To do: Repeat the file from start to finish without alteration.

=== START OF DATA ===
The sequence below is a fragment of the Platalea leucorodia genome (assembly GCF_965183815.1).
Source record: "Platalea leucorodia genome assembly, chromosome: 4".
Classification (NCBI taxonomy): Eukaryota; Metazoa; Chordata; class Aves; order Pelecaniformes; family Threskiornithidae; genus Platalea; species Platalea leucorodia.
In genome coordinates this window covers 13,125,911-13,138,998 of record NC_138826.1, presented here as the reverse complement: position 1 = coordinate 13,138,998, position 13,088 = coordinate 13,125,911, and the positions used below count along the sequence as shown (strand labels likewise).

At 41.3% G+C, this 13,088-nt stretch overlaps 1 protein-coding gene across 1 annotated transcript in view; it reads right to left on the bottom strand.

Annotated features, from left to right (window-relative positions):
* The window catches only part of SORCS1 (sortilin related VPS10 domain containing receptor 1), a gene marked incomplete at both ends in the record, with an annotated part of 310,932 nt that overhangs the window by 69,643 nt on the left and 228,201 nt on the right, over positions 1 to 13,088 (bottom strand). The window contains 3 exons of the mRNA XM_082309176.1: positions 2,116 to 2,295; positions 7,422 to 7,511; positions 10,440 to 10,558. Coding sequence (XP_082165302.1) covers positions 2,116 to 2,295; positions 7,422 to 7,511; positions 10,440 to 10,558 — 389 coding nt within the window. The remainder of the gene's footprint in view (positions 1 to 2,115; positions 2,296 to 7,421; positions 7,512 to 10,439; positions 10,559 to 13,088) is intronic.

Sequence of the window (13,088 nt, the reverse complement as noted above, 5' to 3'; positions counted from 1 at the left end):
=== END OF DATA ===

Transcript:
The sequence below is a fragment of the Platalea leucorodia genome (assembly GCF_965183815.1).
Source record: "Platalea leucorodia genome assembly, chromosome: 4".
Classification (NCBI taxonomy): Eukaryota; Metazoa; Chordata; class Aves; order Pelecaniformes; family Threskiornithidae; genus Platalea; species Platalea leucorodia.
In genome coordinates this window covers 13,125,911-13,138,998 of record NC_138826.1, presented here as the reverse complement: position 1 = coordinate 13,138,998, position 13,088 = coordinate 13,125,911, and the positions used below count along the sequence as shown (strand labels likewise).

At 41.3% G+C, this 13,088-nt stretch overlaps 1 protein-coding gene across 1 annotated transcript in view; it reads right to left on the bottom strand.

Annotated features, from left to right (window-relative positions):
* The window catches only part of SORCS1 (sortilin related VPS10 domain containing receptor 1), a gene marked incomplete at both ends in the record, with an annotated part of 310,932 nt that overhangs the window by 69,643 nt on the left and 228,201 nt on the right, over positions 1 to 13,088 (bottom strand). The window contains 3 exons of the mRNA XM_082309176.1: positions 2,116 to 2,295; positions 7,422 to 7,511; positions 10,440 to 10,558. Coding sequence (XP_082165302.1) covers positions 2,116 to 2,295; positions 7,422 to 7,511; positions 10,440 to 10,558 — 389 coding nt within the window. The remainder of the gene's footprint in view (positions 1 to 2,115; positions 2,296 to 7,421; positions 7,512 to 10,439; positions 10,559 to 13,088) is intronic.

Sequence of the window (13,088 nt, the reverse complement as noted above, 5' to 3'; positions counted from 1 at the left end):